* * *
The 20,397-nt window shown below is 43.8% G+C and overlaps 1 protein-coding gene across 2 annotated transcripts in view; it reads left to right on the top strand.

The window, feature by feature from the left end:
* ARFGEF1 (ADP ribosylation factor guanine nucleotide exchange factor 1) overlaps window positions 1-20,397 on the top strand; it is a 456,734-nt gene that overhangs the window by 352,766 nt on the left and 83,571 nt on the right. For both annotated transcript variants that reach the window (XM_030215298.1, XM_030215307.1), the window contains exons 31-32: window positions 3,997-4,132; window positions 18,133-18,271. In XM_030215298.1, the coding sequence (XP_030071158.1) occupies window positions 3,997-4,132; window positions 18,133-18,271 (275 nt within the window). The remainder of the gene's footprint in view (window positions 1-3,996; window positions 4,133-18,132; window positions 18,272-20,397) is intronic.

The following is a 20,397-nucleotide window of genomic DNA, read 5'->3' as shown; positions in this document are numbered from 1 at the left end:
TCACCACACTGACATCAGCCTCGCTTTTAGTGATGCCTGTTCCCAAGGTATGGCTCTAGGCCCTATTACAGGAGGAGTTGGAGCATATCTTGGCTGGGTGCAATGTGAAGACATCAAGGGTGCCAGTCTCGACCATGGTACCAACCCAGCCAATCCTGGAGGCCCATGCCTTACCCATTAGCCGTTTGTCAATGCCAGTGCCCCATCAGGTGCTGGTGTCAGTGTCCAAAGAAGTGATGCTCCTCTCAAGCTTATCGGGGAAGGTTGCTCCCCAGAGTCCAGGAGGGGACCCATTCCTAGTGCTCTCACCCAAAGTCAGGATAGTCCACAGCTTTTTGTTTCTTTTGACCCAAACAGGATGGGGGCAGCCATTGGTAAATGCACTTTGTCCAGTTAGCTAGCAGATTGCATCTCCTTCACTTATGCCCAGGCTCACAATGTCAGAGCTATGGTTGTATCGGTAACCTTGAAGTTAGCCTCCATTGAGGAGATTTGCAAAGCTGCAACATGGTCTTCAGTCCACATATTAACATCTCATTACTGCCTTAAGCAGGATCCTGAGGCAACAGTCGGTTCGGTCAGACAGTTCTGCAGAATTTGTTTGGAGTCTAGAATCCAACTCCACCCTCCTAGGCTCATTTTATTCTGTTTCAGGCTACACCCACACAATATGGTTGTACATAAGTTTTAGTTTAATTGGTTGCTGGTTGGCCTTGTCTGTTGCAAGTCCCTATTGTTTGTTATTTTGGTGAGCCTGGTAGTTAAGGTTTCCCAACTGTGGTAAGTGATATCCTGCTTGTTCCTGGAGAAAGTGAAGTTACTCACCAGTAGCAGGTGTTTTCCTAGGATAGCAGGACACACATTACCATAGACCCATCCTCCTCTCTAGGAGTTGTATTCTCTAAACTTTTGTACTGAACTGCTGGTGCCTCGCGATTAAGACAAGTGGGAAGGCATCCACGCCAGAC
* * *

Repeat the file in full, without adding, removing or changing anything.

The 20,397-nt window shown below is 43.8% G+C and overlaps 1 protein-coding gene across 2 annotated transcripts in view; it reads left to right on the top strand.

The window, feature by feature from the left end:
* ARFGEF1 (ADP ribosylation factor guanine nucleotide exchange factor 1) overlaps window positions 1-20,397 on the top strand; it is a 456,734-nt gene that overhangs the window by 352,766 nt on the left and 83,571 nt on the right. For both annotated transcript variants that reach the window (XM_030215298.1, XM_030215307.1), the window contains exons 31-32: window positions 3,997-4,132; window positions 18,133-18,271. In XM_030215298.1, the coding sequence (XP_030071158.1) occupies window positions 3,997-4,132; window positions 18,133-18,271 (275 nt within the window). The remainder of the gene's footprint in view (window positions 1-3,996; window positions 4,133-18,132; window positions 18,272-20,397) is intronic.

The following is a 20,397-nucleotide window of genomic DNA, read 5'->3' as shown; positions in this document are numbered from 1 at the left end:
TCACCACACTGACATCAGCCTCGCTTTTAGTGATGCCTGTTCCCAAGGTATGGCTCTAGGCCCTATTACAGGAGGAGTTGGAGCATATCTTGGCTGGGTGCAATGTGAAGACATCAAGGGTGCCAGTCTCGACCATGGTACCAACCCAGCCAATCCTGGAGGCCCATGCCTTACCCATTAGCCGTTTGTCAATGCCAGTGCCCCATCAGGTGCTGGTGTCAGTGTCCAAAGAAGTGATGCTCCTCTCAAGCTTATCGGGGAAGGTTGCTCCCCAGAGTCCAGGAGGGGACCCATTCCTAGTGCTCTCACCCAAAGTCAGGATAGTCCACAGCTTTTTGTTTCTTTTGACCCAAACAGGATGGGGGCAGCCATTGGTAAATGCACTTTGTCCAGTTAGCTAGCAGATTGCATCTCCTTCACTTATGCCCAGGCTCACAATGTCAGAGCTATGGTTGTATCGGTAACCTTGAAGTTAGCCTCCATTGAGGAGATTTGCAAAGCTGCAACATGGTCTTCAGTCCACATATTAACATCTCATTACTGCCTTAAGCAGGATCCTGAGGCAACAGTCGGTTCGGTCAGACAGTTCTGCAGAATTTGTTTGGAGTCTAGAATCCAACTCCACCCTCCTAGGCTCATTTTATTCTGTTTCAGGCTACACCCACACAATATGGTTGTACATAAGTTTTAGTTTAATTGGTTGCTGGTTGGCCTTGTCTGTTGCAAGTCCCTATTGTTTGTTATTTTGGTGAGCCTGGTAGTTAAGGTTTCCCAACTGTGGTAAGTGATATCCTGCTTGTTCCTGGAGAAAGTGAAGTTACTCACCAGTAGCAGGTGTTTTCCTAGGATAGCAGGACACACATTACCATAGACCCATCCTCCTCTCTAGGAGTTGTATTCTCTAAACTTTTGTACTGAACTGCTGGTGCCTCGCGATTAAGACAAGTGGGAAGGCATCCACGCCAGAC